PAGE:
"Ruby Bridges - Six Years Old" - by Rev. Weldon Bares


Have you ever heard of Ruby Bridges? She was a young African American who lived in New Orleans in 1960. She was the only black child who was sent to an elementary school that had been an all-white school. She was just six years old. Many parents protested and took their kids out of school.

But this little girl was courageous. With her mother, she walked through picket lines to enter the school. She ignored the hateful things that were yelled at her. She didn’t cry. She kept looking forward and walked through the crowd. She was the only child in the classroom, but her teacher, Mrs. Henry, hugged her and had her sit right by the teacher’s desk as they worked on her lessons every day. It was just the two of them, all year long.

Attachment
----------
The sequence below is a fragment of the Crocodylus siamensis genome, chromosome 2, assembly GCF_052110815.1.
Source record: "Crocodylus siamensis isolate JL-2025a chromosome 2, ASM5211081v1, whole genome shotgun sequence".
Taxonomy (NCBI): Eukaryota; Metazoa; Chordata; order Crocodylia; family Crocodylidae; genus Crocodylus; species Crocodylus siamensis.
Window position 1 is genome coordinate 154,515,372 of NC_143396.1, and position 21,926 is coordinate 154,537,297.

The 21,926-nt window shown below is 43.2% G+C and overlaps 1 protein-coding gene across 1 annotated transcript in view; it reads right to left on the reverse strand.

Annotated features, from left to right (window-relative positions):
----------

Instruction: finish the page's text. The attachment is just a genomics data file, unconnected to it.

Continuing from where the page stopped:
“Guidepost Magazine” quoted Ruby Bridges: “One morning my mother told me that she couldn’t go to school with me. She had to work and to look after my brothers and sister. But she assured me, ‘The marshals are gonna take good care of you, Ruby Nell. Don’t forget, if you get afraid, say your prayers.”

Her teacher looked out of the window and saw Ruby talking as she walked through the protesting crowd. Mrs. Henry asked her about this. Ruby said, “I told my teacher, ‘I wasn’t talking to them. I was praying FOR them. I always prayed in the car on the way to school, but that day, I’d forgotten until I was in the crowd. And so I asked God, ‘Please be with me, and be with those people too, and be good to them, and forgive them because they don’t know what they’re doing.”

A powerful witness from a six-year-old child. Scripture says, “A child shall lead them.” (Isaiah 11:6)